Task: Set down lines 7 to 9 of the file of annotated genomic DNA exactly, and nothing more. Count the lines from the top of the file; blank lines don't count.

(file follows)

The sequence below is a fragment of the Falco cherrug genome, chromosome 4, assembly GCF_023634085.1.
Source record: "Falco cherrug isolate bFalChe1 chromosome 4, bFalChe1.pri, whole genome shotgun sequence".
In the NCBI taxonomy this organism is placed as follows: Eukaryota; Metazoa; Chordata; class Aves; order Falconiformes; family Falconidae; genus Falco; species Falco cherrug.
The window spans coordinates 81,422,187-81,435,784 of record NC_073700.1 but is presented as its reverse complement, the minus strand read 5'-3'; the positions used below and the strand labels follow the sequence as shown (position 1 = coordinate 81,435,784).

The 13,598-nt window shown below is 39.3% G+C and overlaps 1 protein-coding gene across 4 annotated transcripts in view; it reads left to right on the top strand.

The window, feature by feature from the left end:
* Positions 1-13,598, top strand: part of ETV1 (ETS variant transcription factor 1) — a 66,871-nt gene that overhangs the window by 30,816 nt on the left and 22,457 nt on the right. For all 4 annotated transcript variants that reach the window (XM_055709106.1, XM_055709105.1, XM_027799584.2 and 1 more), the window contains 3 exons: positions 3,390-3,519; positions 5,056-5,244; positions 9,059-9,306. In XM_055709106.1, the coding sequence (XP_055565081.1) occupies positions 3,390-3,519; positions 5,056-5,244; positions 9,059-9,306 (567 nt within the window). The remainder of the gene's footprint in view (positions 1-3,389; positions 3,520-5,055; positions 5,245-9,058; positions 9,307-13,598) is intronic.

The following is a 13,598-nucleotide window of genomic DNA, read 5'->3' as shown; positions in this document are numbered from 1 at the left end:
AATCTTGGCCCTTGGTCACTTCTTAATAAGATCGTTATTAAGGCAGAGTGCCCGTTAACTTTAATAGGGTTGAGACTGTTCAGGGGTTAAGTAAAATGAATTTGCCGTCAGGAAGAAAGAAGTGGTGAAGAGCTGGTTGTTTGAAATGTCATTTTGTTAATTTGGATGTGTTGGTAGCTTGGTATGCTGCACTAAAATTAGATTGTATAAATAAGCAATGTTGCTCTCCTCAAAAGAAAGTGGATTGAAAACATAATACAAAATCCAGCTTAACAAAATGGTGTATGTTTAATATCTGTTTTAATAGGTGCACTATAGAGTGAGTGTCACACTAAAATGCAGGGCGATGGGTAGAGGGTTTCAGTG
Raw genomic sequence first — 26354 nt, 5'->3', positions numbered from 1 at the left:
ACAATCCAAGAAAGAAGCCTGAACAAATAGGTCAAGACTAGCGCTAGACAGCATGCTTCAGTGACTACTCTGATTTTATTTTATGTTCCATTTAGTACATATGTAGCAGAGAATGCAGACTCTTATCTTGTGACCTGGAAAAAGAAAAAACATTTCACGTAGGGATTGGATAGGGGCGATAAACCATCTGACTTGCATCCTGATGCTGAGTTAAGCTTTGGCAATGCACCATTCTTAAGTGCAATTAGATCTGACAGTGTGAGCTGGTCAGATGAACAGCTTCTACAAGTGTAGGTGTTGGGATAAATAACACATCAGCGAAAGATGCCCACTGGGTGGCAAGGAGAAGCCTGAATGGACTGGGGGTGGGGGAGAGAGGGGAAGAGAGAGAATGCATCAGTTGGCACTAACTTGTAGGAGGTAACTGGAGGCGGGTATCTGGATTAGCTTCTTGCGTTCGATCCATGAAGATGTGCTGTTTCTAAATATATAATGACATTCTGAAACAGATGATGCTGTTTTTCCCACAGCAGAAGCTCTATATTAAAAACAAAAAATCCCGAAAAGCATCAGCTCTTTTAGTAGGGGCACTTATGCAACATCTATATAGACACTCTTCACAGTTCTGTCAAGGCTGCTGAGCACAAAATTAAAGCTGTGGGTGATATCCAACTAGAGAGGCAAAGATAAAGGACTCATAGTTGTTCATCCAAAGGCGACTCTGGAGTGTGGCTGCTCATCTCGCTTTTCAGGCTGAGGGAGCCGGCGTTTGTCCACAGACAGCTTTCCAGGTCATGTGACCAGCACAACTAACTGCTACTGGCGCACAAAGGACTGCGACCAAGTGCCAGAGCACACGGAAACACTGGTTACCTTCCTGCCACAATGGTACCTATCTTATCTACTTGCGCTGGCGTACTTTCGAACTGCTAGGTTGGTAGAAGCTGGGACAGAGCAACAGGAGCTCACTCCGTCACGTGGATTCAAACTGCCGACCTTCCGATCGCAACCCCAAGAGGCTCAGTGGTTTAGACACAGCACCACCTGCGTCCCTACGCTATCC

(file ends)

* Positions 1-13,598, top strand: part of ETV1 (ETS variant transcription factor 1) — a 66,871-nt gene that overhangs the window by 30,816 nt on the left and 22,457 nt on the right. For all 4 annotated transcript variants that reach the window (XM_055709106.1, XM_055709105.1, XM_027799584.2 and 1 more), the window contains 3 exons: positions 3,390-3,519; positions 5,056-5,244; positions 9,059-9,306. In XM_055709106.1, the coding sequence (XP_055565081.1) occupies positions 3,390-3,519; positions 5,056-5,244; positions 9,059-9,306 (567 nt within the window). The remainder of the gene's footprint in view (positions 1-3,389; positions 3,520-5,055; positions 5,245-9,058; positions 9,307-13,598) is intronic.

The following is a 13,598-nucleotide window of genomic DNA, read 5'->3' as shown; positions in this document are numbered from 1 at the left end:
AATCTTGGCCCTTGGTCACTTCTTAATAAGATCGTTATTAAGGCAGAGTGCCCGTTAACTTTAATAGGGTTGAGACTGTTCAGGGGTTAAGTAAAATGAATTTGCCGTCAGGAAGAAAGAAGTGGTGAAGAGCTGGTTGTTTGAAATGTCATTTTGTTAATTTGGATGTGTTGGTAGCTTGGTATGCTGCACTAAAATTAGATTGTATAAATAAGCAATGTTGCTCTCCTCAAAAGAAAGTGGATTGAAAACATAATACAAAATCCAGCTTAACAAAATGGTGTATGTTTAATATCTGTTTTAATAGGTGCACTATAGAGTGAGTGTCACACTAAAATGCAGGGCGATGGGTAGAGGGTTTCAGTG